Law #1: Always and inevitably, everyone underestimates the number of stupid individuals in circulation.
Cipolla recognized that it’s human nature to downplay the severity of a problem. He was so convinced that we were naïve to the challenge we face from stupidity that he suggested that “any numerical assumption [of the number of stupid among us] would turn out to be an underestimate.” It’s no accident that this is the first law.
Law #2: The probability that a certain person is stupid is independent of any other characteristic of that person.
Some people have red hair. Some people have blue eyes. Some people are stupid. It is what it is. As Cipolla asserted, “the fact remains that [you] will always have to deal with the same percentage of stupid people” everywhere you go. Or, like my father used to say, “Just assume that half of everyone you meet is below average.”
Law #3: A stupid person is a person who causes losses to another person or a group of persons while himself deriving no gain and even possibly incurring losses.
Stupid people will inevitably make decisions that confuse us – their reasoning simply escapes us. It’s not that they are ill-willed, it’s just that they are incapable of seeing the effects of their actions in a broader context. To this end, Cipolla noted, “There are people who, by their illogic actions, not only cause harm to other people, but also to themselves.”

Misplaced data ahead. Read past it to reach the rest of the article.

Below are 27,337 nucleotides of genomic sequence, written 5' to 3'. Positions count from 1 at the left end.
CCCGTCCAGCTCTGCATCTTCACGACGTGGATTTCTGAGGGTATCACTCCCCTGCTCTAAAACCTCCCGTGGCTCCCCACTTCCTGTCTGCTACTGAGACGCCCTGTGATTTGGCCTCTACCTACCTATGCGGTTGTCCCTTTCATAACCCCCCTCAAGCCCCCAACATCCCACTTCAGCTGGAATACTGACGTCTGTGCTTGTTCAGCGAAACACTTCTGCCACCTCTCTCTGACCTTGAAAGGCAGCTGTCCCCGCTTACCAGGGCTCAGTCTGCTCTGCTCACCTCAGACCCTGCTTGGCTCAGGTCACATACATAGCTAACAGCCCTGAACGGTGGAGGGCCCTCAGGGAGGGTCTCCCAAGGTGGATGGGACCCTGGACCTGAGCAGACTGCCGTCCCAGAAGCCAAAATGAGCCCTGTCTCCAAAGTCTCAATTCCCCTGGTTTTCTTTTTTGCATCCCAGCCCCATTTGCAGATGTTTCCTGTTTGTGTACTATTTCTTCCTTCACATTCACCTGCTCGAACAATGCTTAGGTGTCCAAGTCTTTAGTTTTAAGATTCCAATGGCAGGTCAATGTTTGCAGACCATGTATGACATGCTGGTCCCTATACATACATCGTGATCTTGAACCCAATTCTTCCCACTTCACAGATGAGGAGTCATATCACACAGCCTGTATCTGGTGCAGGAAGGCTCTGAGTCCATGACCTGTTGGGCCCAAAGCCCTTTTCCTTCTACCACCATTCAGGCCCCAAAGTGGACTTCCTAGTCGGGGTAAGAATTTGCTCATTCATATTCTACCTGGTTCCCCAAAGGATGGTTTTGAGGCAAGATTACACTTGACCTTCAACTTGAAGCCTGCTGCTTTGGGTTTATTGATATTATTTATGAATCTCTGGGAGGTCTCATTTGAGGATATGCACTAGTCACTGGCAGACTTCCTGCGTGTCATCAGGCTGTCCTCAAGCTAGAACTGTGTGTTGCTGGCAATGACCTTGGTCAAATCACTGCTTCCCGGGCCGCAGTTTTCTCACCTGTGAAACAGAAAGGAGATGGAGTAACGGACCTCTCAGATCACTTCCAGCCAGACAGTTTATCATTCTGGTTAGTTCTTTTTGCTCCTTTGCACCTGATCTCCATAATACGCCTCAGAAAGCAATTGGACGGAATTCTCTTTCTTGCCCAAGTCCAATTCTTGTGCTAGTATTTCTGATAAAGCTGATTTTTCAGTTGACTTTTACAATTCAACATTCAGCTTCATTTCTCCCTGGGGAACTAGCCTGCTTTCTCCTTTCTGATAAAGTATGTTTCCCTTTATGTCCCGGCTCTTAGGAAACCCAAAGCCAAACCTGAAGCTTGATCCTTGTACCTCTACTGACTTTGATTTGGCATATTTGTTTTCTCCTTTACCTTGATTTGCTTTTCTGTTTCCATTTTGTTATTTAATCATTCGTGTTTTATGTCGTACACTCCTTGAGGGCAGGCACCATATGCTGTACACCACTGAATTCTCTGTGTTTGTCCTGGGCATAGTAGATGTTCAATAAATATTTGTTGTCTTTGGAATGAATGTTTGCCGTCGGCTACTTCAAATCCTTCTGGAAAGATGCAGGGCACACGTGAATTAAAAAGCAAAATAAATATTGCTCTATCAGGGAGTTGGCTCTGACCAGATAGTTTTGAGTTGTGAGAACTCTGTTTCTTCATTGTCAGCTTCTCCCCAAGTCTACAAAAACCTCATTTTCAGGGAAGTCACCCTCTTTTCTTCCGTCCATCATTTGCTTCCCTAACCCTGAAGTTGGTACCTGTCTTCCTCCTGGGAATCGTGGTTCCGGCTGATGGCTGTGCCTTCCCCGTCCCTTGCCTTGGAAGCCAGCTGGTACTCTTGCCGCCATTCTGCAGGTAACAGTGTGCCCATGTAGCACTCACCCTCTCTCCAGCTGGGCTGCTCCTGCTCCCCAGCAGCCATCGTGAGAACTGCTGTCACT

Law #4: Non-stupid people always underestimate the damaging power of stupid individuals.
Cipolla expanded on this law: “In particular, non-stupid people constantly forget that at all times and places, and under any circumstances, to deal and/or associate with stupid people always turns out to be a costly mistake.” Our own naivete makes us vulnerable: “Stupid people are deadly dangerous because reasonable people find it difficult to imagine and understand stupid behavior.” Don’t try to make sense of them, just avoid them.
Law #5: A stupid person is the most dangerous type of person.
Cipolla added a corollary to the fifth law: “A stupid person is more dangerous than a [bandit].” Intelligent people, regardless of intent, are predictable. Stupid people are not. That lack of predictability makes stupid people incredibly dangerous. Don’t swim with the sharks if you don’t want to be an appetizer on the dinner menu.
Stupid Will Always Stand Out
Sitting in my office a few weeks later, my phone rang again – this time the unsecure line – and I picked up the receiver to answer. On the other end of the call, I could hear nothing but laughter. I waited for whomever was calling to gather themselves. Eventually, the battalion motor sergeant took a deep breath and asked, “Sir, did you send Sergeant O’Neal to the motor pool for something?” “Yes,” I answered. “Can I ask what?” he replied, suppressing a laugh. “To top off the five-ton before we go to the field next week. Why?”
My response sent laughter bellowing through the phone. “Well, sir, (more laughter) we wondered. Because we’ve been watching him trying to take the top off the truck for the past three hours.” I hung up the phone to the cacophony of laughter.
I sighed. Definitely not the sharpest knife in the drawer.